How Elicitation Procedure Shapes Beliefs About Others’ Affective Responses to Action and Inaction

Ioannis Evangelidis, Manissa P. Gunadi

Research output: Indexed journal article Articlepeer-review

Abstract

Humans have long pondered the distinction between action and inaction. Classic work in social sciences provides evidence that most people believe that others experience higher levels of affect when they obtain the same outcome through action as opposed to inaction. In this paper, we theorize that people’s attributions of affect to identical outcomes resulting from action versus inaction are largely constructive in nature, such that they heavily depend on the elicitation procedure. Seven preregistered studies demonstrate that most individuals cease to attribute greater affect to identical outcomes resulting from action as opposed to inaction when it is made possible—or salient—that they can state that action and inaction are associated with equal levels of affect. Consequently, the present studies suggest that researchers can reach different conclusions about participants’ general proclivity to attribute greater affect to identical outcomes resulting from action (vs. inaction) depending on how participants’ beliefs are measured.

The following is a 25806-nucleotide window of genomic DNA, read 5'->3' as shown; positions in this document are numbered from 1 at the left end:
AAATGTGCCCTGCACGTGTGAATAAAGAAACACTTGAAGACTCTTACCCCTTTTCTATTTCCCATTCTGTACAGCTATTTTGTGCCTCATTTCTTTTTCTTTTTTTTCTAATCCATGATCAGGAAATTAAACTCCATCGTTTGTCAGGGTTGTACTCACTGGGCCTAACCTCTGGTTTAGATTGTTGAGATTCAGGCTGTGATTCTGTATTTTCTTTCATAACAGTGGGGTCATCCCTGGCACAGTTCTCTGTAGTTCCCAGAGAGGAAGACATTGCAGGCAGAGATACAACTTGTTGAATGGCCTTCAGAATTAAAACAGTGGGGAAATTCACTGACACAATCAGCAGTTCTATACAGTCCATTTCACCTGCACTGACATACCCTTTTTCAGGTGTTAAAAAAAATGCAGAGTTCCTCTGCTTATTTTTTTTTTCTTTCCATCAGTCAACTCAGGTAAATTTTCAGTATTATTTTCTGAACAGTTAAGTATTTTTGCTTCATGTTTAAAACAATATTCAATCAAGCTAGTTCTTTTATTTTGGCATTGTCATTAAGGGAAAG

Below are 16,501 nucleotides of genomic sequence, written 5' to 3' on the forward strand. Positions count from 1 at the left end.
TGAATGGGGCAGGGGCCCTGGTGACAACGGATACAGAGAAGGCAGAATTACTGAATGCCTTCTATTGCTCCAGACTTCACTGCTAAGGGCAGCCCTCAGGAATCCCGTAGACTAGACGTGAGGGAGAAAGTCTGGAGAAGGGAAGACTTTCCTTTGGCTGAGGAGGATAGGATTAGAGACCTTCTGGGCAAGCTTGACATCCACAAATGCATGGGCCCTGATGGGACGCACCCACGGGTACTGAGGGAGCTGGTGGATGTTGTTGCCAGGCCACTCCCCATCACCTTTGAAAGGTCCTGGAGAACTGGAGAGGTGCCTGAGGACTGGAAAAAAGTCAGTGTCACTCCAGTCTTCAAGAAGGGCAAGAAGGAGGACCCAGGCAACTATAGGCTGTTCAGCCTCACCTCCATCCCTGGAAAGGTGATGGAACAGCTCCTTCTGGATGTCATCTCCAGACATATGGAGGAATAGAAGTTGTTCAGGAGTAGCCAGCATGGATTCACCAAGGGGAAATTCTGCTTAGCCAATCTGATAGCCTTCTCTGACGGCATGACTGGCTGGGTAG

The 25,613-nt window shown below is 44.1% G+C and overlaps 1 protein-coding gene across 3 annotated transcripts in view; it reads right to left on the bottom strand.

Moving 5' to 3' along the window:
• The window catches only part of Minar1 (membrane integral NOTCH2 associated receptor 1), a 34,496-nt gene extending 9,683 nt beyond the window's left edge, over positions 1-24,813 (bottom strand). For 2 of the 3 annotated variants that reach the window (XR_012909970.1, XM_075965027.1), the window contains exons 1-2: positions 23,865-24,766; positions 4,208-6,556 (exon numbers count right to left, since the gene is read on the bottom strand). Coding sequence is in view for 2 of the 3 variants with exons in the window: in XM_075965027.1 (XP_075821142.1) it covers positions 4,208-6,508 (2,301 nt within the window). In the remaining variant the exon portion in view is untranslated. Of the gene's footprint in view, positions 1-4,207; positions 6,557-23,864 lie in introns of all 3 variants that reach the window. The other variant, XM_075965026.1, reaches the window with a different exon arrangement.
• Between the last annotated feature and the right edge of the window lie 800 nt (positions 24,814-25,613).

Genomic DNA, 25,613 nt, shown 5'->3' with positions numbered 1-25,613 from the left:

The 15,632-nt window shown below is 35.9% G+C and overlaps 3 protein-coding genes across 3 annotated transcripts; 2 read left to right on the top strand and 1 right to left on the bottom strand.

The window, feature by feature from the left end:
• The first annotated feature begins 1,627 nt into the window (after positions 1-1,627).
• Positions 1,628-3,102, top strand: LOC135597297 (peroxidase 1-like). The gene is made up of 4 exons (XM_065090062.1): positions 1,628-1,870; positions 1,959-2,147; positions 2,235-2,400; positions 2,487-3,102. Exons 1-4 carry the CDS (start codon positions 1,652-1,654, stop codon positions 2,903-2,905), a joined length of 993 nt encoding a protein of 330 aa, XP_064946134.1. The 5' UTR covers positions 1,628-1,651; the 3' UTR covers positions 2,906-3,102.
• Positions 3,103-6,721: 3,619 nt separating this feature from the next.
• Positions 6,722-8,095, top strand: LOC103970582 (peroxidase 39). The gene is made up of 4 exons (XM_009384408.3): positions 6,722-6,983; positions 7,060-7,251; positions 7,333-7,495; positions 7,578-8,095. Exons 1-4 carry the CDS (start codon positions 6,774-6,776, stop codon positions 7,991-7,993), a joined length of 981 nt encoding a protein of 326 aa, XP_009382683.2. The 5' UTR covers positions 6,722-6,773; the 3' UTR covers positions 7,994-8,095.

Original languageEnglish
Number of pages14
JournalPersonality and Social Psychology Bulletin
Early online dateJun 2023
DOIs
Publication statusE-pub ahead of print - Jun 2023

Keywords

  • action
  • affective judgments
  • inaction
  • inaction affect
  • omission bias

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